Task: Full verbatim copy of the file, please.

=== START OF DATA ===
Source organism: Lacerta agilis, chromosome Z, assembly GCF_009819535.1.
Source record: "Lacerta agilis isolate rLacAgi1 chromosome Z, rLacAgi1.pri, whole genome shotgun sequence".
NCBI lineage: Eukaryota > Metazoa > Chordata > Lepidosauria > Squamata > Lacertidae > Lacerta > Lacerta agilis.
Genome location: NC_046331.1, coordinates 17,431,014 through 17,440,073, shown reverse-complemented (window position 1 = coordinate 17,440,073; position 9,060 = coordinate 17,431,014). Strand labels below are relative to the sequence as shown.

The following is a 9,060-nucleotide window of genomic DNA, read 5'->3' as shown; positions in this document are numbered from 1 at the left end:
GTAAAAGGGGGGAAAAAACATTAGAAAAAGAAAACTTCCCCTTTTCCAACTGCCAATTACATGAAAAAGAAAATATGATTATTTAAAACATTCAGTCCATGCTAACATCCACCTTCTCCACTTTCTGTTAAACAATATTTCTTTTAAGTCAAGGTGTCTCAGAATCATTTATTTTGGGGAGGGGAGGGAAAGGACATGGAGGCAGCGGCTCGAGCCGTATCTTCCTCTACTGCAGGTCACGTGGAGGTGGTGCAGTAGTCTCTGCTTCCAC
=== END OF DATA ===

Source organism: Lacerta agilis, chromosome Z, assembly GCF_009819535.1.
Source record: "Lacerta agilis isolate rLacAgi1 chromosome Z, rLacAgi1.pri, whole genome shotgun sequence".
NCBI lineage: Eukaryota > Metazoa > Chordata > Lepidosauria > Squamata > Lacertidae > Lacerta > Lacerta agilis.
Genome location: NC_046331.1, coordinates 17,431,014 through 17,440,073, shown reverse-complemented (window position 1 = coordinate 17,440,073; position 9,060 = coordinate 17,431,014). Strand labels below are relative to the sequence as shown.

The following is a 9,060-nucleotide window of genomic DNA, read 5'->3' as shown; positions in this document are numbered from 1 at the left end:
GTAAAAGGGGGGAAAAAACATTAGAAAAAGAAAACTTCCCCTTTTCCAACTGCCAATTACATGAAAAAGAAAATATGATTATTTAAAACATTCAGTCCATGCTAACATCCACCTTCTCCACTTTCTGTTAAACAATATTTCTTTTAAGTCAAGGTGTCTCAGAATCATTTATTTTGGGGAGGGGAGGGAAAGGACATGGAGGCAGCGGCTCGAGCCGTATCTTCCTCTACTGCAGGTCACGTGGAGGTGGTGCAGTAGTCTCTGCTTCCAC